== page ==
As we enter our 6th year, we have seen sullen clients warm up to the donkeys and temperaments change for the positive. Clients are beginning to show up properly dressed for the weather and always ready for the daily task at hand. During the coldest part of the winter months snap, we have had participants elect to come to the farm for our Friday program.
Road To Independence received its 501(c)3 status from the IRS in June 2011 and is now entering the 5th year of our formal program. We are an all volunteer organization. We are very fortunate to have a great deal of community support. We have received grants from the Newport Service Organization, the Sullivan County Commissioners, the Sullivan County United Way, the NH Council for Disabilities, and Claremont Saving Bank for the vocational training program currently ongoing at Chakola’s Place in Goshen and the Newport Farmers Market.
ROAD TO INDEPENDENCE
121 program sessions
378 hours of program sessions
1,081 hours of direct services.
160 program sessions
1,393 hours of direct services
189 program sessions
1323 hours of direct service
219 program sessions
463 hours of program
1,142 hours of direct service
IN 2015 –
Our farm program ran Wed and Friday mornings and Friday afternoons at the Newport Farmers Market from May thru Oct.
The Seasons at Summercrest Memory Care -12 times
Woodlawn Care Center – 9 times
Valley Regional’s Day Out Program – 6 times
Full Circle Farm twice
Participated in 3 parades, ran 2 concession booths – DWTS & a FCF
Put on a demonstration at Full Circle Farm
Visited 4 childcare programs
Shown at Save Your Ass Show
Started a school partnership with Sunapee School
Provided barn help to a fellow non-profit, Dancing Hill Farm, when owner was hurt.
Participated in Wellness Clinic in Hanover NH and Chamber Day in Newport, NH.
We are currently receiving our operating budget from generous grants from the Newport Service Organization and the Sullivan County United Way. We contribute to our operating budget with proceeds from Newport Farmer’s Market booth and the Concession stands we run. We also rely on donations. RTI relies solely on volunteers.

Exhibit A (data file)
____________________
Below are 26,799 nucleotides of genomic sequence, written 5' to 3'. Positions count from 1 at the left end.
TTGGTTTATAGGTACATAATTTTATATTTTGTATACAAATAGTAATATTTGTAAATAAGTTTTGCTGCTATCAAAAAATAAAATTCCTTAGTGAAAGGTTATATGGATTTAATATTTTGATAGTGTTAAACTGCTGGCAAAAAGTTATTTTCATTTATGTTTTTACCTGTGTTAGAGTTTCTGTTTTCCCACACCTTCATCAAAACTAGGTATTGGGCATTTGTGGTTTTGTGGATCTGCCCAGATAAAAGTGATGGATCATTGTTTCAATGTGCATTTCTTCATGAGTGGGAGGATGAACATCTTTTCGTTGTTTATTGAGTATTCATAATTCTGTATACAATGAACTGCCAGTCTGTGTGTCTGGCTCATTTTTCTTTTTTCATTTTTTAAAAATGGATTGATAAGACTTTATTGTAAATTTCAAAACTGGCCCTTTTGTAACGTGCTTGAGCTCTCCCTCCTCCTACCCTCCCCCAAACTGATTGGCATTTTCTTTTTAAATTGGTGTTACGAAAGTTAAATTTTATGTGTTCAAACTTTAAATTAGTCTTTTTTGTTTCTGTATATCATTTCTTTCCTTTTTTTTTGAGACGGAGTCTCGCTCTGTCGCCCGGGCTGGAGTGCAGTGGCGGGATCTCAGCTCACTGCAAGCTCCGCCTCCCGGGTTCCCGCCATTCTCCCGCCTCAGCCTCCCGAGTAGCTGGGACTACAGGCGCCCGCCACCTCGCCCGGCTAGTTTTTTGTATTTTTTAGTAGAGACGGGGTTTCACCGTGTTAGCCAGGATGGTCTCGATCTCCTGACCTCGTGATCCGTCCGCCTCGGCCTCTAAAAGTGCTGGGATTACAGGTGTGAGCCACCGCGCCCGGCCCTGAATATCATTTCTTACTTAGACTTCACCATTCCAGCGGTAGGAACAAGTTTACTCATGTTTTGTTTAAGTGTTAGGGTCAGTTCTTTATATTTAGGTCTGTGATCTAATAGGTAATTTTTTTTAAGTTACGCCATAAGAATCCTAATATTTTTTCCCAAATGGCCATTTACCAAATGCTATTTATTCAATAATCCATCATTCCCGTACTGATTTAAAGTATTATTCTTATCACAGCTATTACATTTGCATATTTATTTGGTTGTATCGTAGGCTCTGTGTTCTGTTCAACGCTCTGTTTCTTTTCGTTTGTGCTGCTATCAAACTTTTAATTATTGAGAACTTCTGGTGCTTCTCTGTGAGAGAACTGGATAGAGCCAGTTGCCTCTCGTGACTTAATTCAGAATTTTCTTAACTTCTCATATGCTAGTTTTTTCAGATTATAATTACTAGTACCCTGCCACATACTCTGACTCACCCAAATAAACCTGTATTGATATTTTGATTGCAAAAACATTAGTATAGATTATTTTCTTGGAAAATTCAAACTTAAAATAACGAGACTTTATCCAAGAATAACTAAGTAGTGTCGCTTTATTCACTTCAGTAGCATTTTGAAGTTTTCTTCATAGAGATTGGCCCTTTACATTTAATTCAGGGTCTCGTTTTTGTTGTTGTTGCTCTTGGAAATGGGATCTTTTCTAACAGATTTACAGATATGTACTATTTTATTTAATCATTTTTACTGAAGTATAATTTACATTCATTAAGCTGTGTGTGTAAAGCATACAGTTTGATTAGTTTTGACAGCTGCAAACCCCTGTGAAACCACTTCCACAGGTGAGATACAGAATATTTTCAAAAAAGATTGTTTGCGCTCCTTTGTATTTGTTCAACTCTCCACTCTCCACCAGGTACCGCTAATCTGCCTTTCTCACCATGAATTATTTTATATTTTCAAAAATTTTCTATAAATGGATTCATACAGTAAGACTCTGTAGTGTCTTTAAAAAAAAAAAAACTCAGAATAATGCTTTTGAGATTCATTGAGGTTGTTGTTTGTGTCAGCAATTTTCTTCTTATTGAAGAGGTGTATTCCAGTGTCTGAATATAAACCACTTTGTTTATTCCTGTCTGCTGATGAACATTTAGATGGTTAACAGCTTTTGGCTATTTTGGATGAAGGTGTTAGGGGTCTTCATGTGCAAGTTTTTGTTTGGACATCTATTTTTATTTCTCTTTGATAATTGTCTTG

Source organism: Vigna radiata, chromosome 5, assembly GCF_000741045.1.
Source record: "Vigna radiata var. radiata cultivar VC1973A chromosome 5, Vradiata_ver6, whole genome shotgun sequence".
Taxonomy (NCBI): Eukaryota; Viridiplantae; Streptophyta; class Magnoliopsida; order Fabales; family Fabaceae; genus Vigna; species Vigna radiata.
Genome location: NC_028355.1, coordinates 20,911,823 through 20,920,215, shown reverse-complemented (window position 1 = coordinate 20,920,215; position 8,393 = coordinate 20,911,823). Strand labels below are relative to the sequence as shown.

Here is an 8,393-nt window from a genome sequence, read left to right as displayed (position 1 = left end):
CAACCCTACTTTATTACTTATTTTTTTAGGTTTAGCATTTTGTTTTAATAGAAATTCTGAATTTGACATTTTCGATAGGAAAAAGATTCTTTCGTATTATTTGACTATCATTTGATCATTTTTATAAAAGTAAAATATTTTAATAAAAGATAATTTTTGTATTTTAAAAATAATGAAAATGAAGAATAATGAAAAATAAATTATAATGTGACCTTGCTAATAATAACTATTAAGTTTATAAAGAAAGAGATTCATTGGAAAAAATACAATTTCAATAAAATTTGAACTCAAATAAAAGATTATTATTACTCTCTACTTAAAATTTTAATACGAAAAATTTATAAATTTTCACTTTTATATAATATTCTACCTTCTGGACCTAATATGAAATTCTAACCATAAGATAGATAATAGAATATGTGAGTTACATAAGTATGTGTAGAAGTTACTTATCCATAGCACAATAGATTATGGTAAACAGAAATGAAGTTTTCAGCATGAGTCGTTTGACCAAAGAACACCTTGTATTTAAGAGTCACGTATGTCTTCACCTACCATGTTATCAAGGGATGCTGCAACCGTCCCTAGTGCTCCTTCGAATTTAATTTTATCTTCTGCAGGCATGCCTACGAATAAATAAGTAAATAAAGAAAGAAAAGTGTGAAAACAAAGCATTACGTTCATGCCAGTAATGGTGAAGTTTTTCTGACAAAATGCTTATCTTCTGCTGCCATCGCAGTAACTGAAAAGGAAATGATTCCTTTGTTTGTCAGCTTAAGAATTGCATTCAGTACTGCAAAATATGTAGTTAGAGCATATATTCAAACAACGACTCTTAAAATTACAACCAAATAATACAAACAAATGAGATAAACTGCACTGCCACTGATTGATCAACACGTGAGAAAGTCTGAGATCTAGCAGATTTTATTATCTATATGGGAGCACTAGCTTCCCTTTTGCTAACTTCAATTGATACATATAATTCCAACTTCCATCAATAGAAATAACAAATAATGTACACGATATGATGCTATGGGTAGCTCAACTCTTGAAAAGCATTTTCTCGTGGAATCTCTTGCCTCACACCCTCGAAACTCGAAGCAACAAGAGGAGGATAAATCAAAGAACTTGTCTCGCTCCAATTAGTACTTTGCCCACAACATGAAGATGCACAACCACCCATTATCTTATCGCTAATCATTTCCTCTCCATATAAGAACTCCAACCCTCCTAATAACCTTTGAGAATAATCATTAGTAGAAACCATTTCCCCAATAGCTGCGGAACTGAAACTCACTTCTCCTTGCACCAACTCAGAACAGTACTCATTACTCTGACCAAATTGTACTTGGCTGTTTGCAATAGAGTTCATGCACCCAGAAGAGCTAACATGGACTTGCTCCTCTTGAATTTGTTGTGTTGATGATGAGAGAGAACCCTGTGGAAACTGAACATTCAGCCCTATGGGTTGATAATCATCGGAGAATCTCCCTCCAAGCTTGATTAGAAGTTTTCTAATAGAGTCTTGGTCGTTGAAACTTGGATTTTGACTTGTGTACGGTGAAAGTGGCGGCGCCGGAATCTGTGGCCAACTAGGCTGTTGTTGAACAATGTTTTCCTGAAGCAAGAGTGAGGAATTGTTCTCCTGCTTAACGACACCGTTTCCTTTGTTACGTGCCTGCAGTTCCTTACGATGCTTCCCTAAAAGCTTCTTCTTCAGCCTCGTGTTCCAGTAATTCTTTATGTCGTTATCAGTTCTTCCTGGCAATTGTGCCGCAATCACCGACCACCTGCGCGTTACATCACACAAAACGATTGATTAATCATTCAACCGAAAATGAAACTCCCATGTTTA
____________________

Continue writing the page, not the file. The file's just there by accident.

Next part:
IN 2016 –
– Continued Wednesday & Friday Program and expanded to sessions approximately 4 days a week during the summer and fall
– Continued Donkey visits to:
Summercrest – 12 visits
Woodlawn – 12 visits
Sunapee Cove – 2 visits
Harvest Hill in Lebanon – 1 visit
Lake Sunapee Adult Day Out Program 7 visits
– Continued Newport Farmers Market Booth from May – October and incorporated local differently abled artists into our Market Booth
– Continued Sunapee School Partnership – students came for farm programs 21 times
– Start School Program at Kearsarge High School on Mondays in Oct – 6 programs session @ KRHS. In discussion with Kearsarge Middle School
– Started a program with NFI program in Bradford – 2 visits to Farm
Participants attend farm from West Central Behavioral Services – 5 visits
At Risk Children’s Summer program June , July , August
Participated in 3 area parades
Newport Winter Carnival Parade – won 1st place & $300.00
Bradford 4th of July Parade
31st Annual Wassail Parade in Woodstock VT with 7 donkeys and 25 walkers all in themed
– Demonstration at Therapeutic Equine Program in Keene
– Newport Chamber Day – June 18th
– Oct – Donkey Show in Alstead with 5 participants
– Volunteer run Craft Booth at Donkey Show
– Teamed up with Lorna Young, Director of Therapeutic Riding at Full Circle Farm regarding recruiting volunteers and discussing our programs with area schools and businesses
Ad in National Equine Magazine – Chronicle of the Horse
Front Page article in The Vermont Standard on 12/8/16
We continue our programs with the grants from the Sullivan County United Way, the Newport Service Organization, private donations and the money we earn at the Newport Farmer’s Market and various fundraisers. There are no fees to individuals for our programs.